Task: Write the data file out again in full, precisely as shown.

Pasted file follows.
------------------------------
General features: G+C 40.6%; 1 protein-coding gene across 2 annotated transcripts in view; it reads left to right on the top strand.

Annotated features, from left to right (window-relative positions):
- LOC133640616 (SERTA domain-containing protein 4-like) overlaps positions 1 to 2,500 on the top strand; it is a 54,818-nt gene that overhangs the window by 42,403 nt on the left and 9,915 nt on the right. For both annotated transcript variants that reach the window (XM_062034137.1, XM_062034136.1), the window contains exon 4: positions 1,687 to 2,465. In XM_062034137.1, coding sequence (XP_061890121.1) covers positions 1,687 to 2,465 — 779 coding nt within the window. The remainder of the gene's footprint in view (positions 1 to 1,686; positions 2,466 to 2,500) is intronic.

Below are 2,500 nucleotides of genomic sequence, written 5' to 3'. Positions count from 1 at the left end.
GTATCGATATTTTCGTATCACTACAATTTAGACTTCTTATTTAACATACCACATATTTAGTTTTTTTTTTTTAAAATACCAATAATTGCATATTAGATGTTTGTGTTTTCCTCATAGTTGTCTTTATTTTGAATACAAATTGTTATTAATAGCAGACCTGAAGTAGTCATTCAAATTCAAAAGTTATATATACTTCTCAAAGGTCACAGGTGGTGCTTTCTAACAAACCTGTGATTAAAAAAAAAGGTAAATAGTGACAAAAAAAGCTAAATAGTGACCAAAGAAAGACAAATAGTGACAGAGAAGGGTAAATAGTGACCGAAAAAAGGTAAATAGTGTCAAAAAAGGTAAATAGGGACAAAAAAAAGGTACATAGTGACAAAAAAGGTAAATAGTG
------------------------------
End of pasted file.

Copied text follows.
General features: G+C 40.6%; 1 protein-coding gene across 2 annotated transcripts in view; it reads left to right on the top strand.

Annotated features, from left to right (window-relative positions):
- LOC133640616 (SERTA domain-containing protein 4-like) overlaps positions 1 to 2,500 on the top strand; it is a 54,818-nt gene that overhangs the window by 42,403 nt on the left and 9,915 nt on the right. For both annotated transcript variants that reach the window (XM_062034137.1, XM_062034136.1), the window contains exon 4: positions 1,687 to 2,465. In XM_062034137.1, coding sequence (XP_061890121.1) covers positions 1,687 to 2,465 — 779 coding nt within the window. The remainder of the gene's footprint in view (positions 1 to 1,686; positions 2,466 to 2,500) is intronic.

Below are 2,500 nucleotides of genomic sequence, written 5' to 3'. Positions count from 1 at the left end.
GTATCGATATTTTCGTATCACTACAATTTAGACTTCTTATTTAACATACCACATATTTAGTTTTTTTTTTTTAAAATACCAATAATTGCATATTAGATGTTTGTGTTTTCCTCATAGTTGTCTTTATTTTGAATACAAATTGTTATTAATAGCAGACCTGAAGTAGTCATTCAAATTCAAAAGTTATATATACTTCTCAAAGGTCACAGGTGGTGCTTTCTAACAAACCTGTGATTAAAAAAAAAGGTAAATAGTGACAAAAAAAGCTAAATAGTGACCAAAGAAAGACAAATAGTGACAGAGAAGGGTAAATAGTGACCGAAAAAAGGTAAATAGTGTCAAAAAAGGTAAATAGGGACAAAAAAAAGGTACATAGTGACAAAAAAGGTAAATAGTG